After 5 days on exped at Fort William I had a day in Edinburgh before heading down to the Lake District for the weekend. I’d been looking at getting onto the Pentland Hills on my last visit to Edinburgh but never managed it. Having spent the day catching up with friends and searching and eventually finding someone who could do a small spot of welding on my car, the weather was suggesting a beautiful evening so I headed to the car park at Flotterstone on the A702, 5 minutes from the Edinburgh City bypass. I hadn’t put a alert out as I wasn’t really sure if or when I’d be able to get up to the hills so this was to be on a bit of a wing and a prayer.
On a weekend this carpark can be heaving, today there was only half a dozen cars parked up. A quick change, a bite to eat and a check of the rucksack and off I went. From Flotterstone to Scald Law is a climb to Turnhouse Hill then a nice ridge walk over Carnethy Hill and then on to Scald Law (GM/SS-125), about 70 minutes from the car park. The summit is broad and grassy and I was able to pick out the Wallace monument up near Stirling, I chose to set up the beam a few meters north of the trig point. 6 QSO’s on 2m FM (from Greenock in the west to Berwick in the east) and one very squashed loaf of Jamaican ginger cake later I was packing away the kit and chatting to a local resident of Pencuik who was curious as to what I was doing.
Descending back to the col between Scald Law and Carnethy Hill and then north west to the top of Loganlea reservoir, stopping briefly to chat with a chap training for the 3 peaks. Walking down the tarmac to Glencorse reservoir passing many fishermen and being past by a few mountain bikers. But there was still plenty of daylight left so I decided that the plan to also activate Allermuir Hill (GM/SS-171) was still on (this had been dependant on how long I had spent on Scald Law).
Taking the signposted path from the northern most point of the reservoir and almost immeadiately taking a grassy track north to Capelaw Hill. From the summit of Capelaw hill I was able to see the sun low in the sky and reflected in the Firth of Forth. Walking on to the summit of Allermuir Hill I was continuously looking to my left to admire the sunset as the sun & sky were getting increasingly red. This was to be one of the best sunsets I’ve seen in a long time.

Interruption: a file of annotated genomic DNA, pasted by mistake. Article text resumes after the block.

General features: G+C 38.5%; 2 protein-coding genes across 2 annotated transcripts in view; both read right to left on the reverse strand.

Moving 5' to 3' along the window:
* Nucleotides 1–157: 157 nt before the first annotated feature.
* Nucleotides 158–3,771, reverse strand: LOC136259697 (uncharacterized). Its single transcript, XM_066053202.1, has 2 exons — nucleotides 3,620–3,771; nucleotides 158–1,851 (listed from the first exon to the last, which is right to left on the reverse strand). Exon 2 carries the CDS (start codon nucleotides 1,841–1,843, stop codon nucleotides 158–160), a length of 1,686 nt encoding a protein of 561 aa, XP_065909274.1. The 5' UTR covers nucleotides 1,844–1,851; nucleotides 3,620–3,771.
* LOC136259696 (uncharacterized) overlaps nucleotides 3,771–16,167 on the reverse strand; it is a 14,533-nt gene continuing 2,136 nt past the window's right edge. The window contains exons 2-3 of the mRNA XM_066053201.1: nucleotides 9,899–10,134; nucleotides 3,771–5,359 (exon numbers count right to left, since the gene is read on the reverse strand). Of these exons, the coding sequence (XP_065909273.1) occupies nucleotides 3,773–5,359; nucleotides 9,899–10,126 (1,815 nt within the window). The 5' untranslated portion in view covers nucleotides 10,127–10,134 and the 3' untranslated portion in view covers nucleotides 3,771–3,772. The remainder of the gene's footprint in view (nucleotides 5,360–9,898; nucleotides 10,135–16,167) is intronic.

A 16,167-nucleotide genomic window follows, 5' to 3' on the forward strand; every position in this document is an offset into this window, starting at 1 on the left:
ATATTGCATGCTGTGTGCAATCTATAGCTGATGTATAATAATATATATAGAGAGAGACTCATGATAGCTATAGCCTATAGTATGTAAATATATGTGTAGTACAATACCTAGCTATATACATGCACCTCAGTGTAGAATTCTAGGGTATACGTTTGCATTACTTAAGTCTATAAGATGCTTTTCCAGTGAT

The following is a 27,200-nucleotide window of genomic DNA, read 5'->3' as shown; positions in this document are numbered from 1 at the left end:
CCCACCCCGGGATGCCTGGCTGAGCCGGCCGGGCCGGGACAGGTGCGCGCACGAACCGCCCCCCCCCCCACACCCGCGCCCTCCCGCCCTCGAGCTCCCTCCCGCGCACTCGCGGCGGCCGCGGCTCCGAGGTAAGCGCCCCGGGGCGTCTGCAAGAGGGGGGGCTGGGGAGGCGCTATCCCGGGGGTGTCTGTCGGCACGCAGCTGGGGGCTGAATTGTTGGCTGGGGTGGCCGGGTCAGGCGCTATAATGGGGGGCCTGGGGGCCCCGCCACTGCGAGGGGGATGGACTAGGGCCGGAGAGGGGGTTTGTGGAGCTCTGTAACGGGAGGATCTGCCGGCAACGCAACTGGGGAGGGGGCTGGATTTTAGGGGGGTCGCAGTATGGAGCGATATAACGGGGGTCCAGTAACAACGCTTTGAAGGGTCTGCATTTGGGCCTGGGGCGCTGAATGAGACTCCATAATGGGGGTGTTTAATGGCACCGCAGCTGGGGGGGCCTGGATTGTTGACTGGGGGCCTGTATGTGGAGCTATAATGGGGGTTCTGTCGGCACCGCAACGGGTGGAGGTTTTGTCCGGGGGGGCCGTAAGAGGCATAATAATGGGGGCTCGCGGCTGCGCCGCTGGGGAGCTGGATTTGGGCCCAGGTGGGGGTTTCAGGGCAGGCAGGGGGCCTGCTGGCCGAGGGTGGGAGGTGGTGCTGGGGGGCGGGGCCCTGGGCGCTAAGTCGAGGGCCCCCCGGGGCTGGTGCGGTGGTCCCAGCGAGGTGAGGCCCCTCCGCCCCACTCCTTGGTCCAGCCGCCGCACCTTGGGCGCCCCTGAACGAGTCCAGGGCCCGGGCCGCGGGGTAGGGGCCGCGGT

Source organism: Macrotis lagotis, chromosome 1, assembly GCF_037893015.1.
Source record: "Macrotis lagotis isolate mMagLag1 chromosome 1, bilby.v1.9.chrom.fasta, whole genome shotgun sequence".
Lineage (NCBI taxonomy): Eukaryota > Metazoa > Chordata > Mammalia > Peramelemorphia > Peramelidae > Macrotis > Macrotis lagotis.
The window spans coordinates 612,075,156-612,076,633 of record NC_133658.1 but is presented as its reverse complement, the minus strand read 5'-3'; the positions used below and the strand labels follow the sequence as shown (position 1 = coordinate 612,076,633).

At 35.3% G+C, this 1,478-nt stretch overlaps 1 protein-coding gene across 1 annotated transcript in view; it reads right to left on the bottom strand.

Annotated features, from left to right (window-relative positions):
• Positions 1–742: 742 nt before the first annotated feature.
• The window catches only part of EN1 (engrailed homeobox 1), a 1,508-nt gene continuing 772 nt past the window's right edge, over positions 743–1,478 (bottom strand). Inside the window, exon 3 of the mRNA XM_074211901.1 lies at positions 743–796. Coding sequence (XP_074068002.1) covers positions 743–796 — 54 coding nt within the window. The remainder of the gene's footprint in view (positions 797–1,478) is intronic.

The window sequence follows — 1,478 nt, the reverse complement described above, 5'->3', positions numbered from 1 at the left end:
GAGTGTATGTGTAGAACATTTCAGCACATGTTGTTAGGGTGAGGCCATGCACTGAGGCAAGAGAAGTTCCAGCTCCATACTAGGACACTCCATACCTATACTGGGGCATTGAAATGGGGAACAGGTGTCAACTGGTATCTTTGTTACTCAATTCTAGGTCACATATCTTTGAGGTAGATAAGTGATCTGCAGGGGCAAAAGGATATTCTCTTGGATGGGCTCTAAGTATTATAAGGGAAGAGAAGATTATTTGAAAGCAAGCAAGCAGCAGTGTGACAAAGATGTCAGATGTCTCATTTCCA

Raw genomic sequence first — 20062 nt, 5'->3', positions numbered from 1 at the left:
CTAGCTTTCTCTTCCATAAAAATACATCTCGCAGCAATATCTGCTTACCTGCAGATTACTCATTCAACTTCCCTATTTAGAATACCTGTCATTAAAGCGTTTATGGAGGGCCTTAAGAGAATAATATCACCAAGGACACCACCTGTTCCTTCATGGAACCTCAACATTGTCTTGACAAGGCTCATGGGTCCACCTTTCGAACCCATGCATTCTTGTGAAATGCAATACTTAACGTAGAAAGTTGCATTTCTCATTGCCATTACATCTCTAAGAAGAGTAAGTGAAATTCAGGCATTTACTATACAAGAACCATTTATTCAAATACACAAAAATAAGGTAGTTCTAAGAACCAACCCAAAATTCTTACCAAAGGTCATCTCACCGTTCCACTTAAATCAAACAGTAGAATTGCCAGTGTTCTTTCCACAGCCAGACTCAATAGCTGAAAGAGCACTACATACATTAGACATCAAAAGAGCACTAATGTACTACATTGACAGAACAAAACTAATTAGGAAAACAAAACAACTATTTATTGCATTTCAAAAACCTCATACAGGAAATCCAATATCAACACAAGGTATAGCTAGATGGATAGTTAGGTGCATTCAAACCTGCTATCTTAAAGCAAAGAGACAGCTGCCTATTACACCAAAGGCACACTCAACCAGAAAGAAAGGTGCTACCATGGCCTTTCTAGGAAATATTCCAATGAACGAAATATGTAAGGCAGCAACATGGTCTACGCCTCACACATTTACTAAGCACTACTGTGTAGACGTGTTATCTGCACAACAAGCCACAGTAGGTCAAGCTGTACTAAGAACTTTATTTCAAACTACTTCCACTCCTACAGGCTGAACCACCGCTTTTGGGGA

Reaching the summit I quickly set up the beam using the hole in the trig point and setting the 817 up using the trig point as a mini table – at this time of evening there was no one else on the summit. So I was able to stand up at the trig point, play radio and watch an amazing red sunset. But the contacts on 2m FM weren’t so easy this time – probably not helped by the late hour. As the sun set and darkness almost complete I had 3 QSO’s and was resigned to not qualifying the activation – given the sunset I’d seen the evening was still a good one, when at the last minute I stumbled across a couple of local stations who were kind enough to allow me to interrupt them for 2 contacts to qualify the summit – magic!
Pulling out my headtorch as it was now nice & dark I quickly packed up and took one last look around to check I hadn’t forgotten anything and set of to run back down the the car. After the initial descent of the summit I joined a nice track taking me most of the way back to the car although I’m sure a few sheep were surprised to see an idiot appearing out of the darkness running towards them with a headtorch and a “fishing pole”. I’ve decided that the hinge on my headtorch needs tightening as the beam kept dropping to my feet rather than a few feet in-front of me where I wanted it. 30 minutes saw me back to the car and an empty carpark. A quick drive back into Edinburgh and a few drinks at a friends party beckoned.
Many thanks to the stations worked.